General Electric has a great project for aviation enthusiasts, makers and 3D printer owners who are desperate to prove to people that their device can make awesome things. It’s a 3D model of one of its jet engines.
Designer and illustrator Metin Seven came up with a 3D printed tribute to the 8-bit era of gaming and its legendary console, the NES. Metin simply calls it Mario’s Grave and features the pipe and ground from Super Mario Bros.
We’ve featured a handful of 3D printers that can lay out conductive tracks on a variety of materials. But that’s just part of the process of making a circuit board; you’ll still need to place a variety of small parts on the board.
With the right tools, you can 3D print almost anything: a quadcopter, an action figure version of yourself or even a pixel perfect replica of a painting. But a team of astronomers were able to print something that’s literally out of this world.
When life gives you PLA, make 3D Printed Failures. Digital fabrication studio Bits to Atoms is cashing in on its mistakes by selling defective 3D printed objects. Because Goat Simulator.
Ironically purchase 3D Printed Failures from Bits to Atoms for $6.66 (USD) each.
A few weeks ago we saw how you can use a Game Boy Pocket’s case and buttons to make a Raspberry Pi handheld console. If you don’t have a Game Boy Pocket but have access to a 3D printer, Adafruit has a viable alternative called PiGRRL.
Last year Leo Marius blew minds when he shared OpenReflex, an open source and affordable 3D printed SLR camera. Leo is now raising funds to help him improve his design, and in return you can get a ready to assemble OpenReflex kit.
We’ve featured free 3D files for a pretty good interpretation of a Cyvasse set, inspired by the eponymous board game in the A Song of Ice and Fire novels. But if you’d rather buy a ready to play set, check out Michael Le Page’s creation.
Are you struggling with Hearthstone‘s Arena mode? Do you have more red X marks than keys to your name? Thingiverse user Danny Dillen knows how you can get more keys: print them. Danny is working on 3D models of the Arena’s symbols of victory and loot.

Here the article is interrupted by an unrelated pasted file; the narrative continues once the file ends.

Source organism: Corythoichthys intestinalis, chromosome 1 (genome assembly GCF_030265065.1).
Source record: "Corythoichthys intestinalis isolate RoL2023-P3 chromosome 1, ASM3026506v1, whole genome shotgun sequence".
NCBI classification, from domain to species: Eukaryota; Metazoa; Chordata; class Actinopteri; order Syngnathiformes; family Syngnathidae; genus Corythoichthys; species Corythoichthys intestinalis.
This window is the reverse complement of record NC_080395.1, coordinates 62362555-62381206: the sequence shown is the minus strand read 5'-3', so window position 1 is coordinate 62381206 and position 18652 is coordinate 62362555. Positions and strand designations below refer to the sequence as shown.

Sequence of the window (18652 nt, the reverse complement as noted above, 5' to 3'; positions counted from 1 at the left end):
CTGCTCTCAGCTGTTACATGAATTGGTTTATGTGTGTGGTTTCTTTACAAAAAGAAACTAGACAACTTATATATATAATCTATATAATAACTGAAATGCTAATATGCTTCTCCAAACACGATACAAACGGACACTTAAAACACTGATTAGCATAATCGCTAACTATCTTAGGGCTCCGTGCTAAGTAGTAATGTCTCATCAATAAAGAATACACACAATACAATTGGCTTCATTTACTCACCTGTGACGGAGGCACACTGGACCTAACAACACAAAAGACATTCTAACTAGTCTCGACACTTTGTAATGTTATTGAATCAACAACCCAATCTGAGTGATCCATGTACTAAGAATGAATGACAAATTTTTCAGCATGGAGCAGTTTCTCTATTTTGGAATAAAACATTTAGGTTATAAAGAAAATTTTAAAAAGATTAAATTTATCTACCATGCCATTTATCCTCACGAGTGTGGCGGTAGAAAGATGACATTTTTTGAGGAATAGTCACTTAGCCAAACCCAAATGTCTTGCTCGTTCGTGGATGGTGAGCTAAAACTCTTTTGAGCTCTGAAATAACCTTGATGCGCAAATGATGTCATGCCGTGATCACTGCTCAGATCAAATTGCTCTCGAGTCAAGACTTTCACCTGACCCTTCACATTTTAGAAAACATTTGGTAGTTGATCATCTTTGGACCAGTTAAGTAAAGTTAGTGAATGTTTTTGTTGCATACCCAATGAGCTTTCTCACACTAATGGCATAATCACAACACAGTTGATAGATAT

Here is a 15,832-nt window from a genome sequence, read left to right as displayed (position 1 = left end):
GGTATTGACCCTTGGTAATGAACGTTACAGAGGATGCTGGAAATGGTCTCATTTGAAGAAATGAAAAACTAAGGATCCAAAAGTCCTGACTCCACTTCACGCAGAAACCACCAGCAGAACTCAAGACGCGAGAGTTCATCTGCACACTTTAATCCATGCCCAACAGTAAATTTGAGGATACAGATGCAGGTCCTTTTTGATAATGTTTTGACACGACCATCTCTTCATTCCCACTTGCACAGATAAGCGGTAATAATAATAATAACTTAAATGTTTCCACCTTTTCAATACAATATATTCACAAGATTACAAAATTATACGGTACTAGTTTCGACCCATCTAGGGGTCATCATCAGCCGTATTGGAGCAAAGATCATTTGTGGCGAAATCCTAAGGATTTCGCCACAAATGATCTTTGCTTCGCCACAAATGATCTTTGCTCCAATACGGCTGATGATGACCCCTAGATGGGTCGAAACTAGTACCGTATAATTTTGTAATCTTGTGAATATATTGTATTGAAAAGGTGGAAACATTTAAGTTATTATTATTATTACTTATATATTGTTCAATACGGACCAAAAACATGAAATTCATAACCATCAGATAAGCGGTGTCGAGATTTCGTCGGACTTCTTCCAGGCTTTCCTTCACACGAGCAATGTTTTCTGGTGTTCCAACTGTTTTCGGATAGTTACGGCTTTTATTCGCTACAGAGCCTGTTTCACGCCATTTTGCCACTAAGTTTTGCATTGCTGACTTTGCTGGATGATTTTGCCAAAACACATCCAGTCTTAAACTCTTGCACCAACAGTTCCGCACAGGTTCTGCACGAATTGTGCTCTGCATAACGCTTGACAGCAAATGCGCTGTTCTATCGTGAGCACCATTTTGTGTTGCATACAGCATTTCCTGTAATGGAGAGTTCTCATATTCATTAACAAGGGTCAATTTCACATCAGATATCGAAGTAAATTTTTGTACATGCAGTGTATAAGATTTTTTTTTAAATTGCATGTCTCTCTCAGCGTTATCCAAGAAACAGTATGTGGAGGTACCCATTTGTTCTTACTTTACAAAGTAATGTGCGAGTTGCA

The first time we featured Instructables member Yvo de Haas aka Dragonator, we checked out his GLaDOS lamp. Now he’s back with another Portal-themed creation, a life-sized replica of the game’s robotic turret. It has moveable parts, emits lights and sound effects and can even track a moving target.
We’ve seen a couple of iPad apps that simplify 3D modeling for kids. Mission Street Manufacturing wants to go beyond that and teach children how 3D printers work as well. Its Printeer is designed to be used by kids and K-12 schools.
A couple of months ago we talked about the Rabbit Proto, an add-on that lets existing 3D printers print with conductive ink and other viscous materials. Structur3D’s Discov3ry extruder is like Rabbit Proto, but it’s designed to be more versatile from the get go.
We’ve seen 3D printers make chocolate, pizza, pasta and more. Here’s one that prints fruits. Or rather, “fruits.” Developed by English company Dovetailed, the printer uses drops of fruit juice to form food using a culinary process called spherification.
I am a big fan of the Call of Duty video games and I am waiting in anticipation for the next entry to land. The next game is called Call of Duty: Advanced Warfare and it will launch on November 4, 2014.
Talk about letting your imagination fly. Illlustrating the capabilities of 3D printing pens, Matt Quest used a 3D AirPen to doodle a tiny quadcopter frame and combined it with parts from an RC Eye One micro quadcopter.